Set follow_redirects to False
Explicitly set follow_redirects=False when calling Urlfetch, as it avoids a heavier-weight service designed to follow redirects. Your API endpoints should not need to redirect the clients, because they are your own microservices, and endpoints should only return HTTP 200-, 400-, and 500-series responses.
Prefer services within a project over multiple projects
There are good reasons to use multiple projects when building a microservices-based application, but if performance is your primary goal, use services within a single project. Services of a project are hosted in the same datacenter and even though throughput on Google's inter-datacenter network is excellent, local calls are faster.

Avoid chatter during security enforcement

It's bad for performance to use security mechanisms that involve lots of back and forth communication to authenticate the calling API. For example, if your microservice needs to validate a ticket from your application by calling back to the application, you've incurred a number of roundtrips to get your data.

An OAuth2 implementation can amortize this cost over time by using refresh tokens and caching an access token between Urlfetch invocations. However, if the cached access token is stored in memcache, you will need to incur memcache overhead to fetch it. To avoid this overhead, you might cache the access token in instance memory, but you will still experience the OAuth2 activity frequently, as each new instance negotiates an access token; remember that App Engine instances spin up and down frequently. Some hybrid of memcache and instance cache will help mitigate this issue, but your solution starts to become more complex.

Another approach that performs well is to share a secret token between microservices, for example, transmitted as a custom HTTP header. In this approach, each microservice could have a unique token for each caller. Typically, shared secrets are a questionable choice for security implementations, but since all the microservices are in the same application, it becomes less of an issue, given the performance gains. With a shared secret, the microservice only needs to perform a string comparison of the incoming secret against a presumably in-memory dictionary, and the security enforcement is very light.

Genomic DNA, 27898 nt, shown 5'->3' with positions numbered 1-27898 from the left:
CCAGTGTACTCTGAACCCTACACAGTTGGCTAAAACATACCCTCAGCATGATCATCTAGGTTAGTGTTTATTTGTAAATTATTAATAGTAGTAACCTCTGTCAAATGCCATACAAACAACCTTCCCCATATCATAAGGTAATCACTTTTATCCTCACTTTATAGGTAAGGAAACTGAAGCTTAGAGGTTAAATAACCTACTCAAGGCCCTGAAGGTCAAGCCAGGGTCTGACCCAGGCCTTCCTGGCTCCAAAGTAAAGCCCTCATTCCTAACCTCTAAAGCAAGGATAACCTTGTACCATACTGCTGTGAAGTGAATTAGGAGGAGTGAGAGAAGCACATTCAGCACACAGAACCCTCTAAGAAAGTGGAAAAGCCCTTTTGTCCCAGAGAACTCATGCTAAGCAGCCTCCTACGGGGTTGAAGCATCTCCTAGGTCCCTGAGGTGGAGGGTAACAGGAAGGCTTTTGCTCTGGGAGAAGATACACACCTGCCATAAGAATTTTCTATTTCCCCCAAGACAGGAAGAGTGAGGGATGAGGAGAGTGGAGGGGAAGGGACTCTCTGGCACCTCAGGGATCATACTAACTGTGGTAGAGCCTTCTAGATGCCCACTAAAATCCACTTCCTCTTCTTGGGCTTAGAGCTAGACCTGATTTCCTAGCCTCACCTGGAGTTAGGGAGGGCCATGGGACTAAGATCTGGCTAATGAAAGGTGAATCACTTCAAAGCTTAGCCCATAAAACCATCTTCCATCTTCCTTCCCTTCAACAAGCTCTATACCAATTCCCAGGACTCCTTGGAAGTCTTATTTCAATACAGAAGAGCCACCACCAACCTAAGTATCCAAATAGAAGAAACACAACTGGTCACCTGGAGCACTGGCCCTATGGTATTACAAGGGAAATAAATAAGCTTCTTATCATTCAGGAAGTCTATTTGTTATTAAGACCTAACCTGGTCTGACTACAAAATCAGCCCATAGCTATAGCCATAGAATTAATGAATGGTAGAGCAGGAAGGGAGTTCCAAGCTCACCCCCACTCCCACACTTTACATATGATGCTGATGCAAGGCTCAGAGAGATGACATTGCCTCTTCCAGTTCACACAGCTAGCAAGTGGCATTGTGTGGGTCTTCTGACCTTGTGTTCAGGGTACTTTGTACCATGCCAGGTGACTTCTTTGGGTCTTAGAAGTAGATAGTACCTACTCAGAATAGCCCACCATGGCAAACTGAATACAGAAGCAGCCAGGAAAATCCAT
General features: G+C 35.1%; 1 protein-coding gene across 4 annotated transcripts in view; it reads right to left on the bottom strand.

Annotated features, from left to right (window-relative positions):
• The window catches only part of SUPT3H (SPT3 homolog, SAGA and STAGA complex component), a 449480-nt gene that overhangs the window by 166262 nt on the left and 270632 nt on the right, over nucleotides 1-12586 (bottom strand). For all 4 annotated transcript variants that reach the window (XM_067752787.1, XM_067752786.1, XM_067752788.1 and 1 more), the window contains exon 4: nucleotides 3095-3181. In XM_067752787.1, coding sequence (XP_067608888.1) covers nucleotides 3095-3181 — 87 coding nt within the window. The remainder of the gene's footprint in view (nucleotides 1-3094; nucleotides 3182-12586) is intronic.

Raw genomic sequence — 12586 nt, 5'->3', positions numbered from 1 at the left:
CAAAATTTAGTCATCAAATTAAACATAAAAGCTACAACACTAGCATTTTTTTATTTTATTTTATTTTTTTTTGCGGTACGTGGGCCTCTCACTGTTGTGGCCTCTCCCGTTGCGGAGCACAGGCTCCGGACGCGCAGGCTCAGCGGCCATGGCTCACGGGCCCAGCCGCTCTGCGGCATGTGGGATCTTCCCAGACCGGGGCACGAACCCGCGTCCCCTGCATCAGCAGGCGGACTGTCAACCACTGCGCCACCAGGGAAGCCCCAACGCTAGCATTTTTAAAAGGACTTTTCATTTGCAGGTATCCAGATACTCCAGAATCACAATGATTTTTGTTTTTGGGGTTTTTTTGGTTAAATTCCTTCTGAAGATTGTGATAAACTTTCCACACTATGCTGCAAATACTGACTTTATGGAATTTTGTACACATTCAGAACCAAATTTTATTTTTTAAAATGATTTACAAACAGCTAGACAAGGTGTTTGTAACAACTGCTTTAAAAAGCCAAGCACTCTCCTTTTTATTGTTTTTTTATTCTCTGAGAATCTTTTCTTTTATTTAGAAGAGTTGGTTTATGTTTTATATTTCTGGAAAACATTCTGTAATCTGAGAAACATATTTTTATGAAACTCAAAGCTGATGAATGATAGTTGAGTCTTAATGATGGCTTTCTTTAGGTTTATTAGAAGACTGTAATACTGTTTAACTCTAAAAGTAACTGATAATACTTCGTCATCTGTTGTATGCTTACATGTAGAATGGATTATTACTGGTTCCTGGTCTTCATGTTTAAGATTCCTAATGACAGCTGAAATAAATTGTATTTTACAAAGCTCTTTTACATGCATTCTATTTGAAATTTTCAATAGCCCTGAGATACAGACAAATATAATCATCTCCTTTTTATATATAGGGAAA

If all of your microservices are on App Engine, you can also inspect the incoming X-Appengine-Inbound-Appid header. This header is added by the Urlfetch infrastructure when making a request to another App Engine project and cannot be set by an external party. Depending on your security requirement, your microservices could inspect this incoming header to enforce your security policy.

Trace microservice requests

As you build your microservices-based application, you begin to accumulate overhead from successive Urlfetch calls. When this happens, you can use Cloud Trace to understand what calls are being made and where the overhead is. Importantly, Cloud Trace can also help identify where independent microservices are being serially invoked, so you can refactor your code to perform these fetches in parallel.

A helpful feature of Cloud Trace kicks in when you use multiple services within a single project. As calls are made between microservice services in your project, Cloud Trace collapses all the calls together into a single call graph to allow you to visualize the entire end-to-end request as a single trace.

Google Cloud Trace

Note that in the above example, the calls to the pref-service and the user-service are performed in parallel by using an asynchronous Urlfetch, so the RPCs appear scrambled in the visualization. However this is still a valuable tool for diagnosing latency.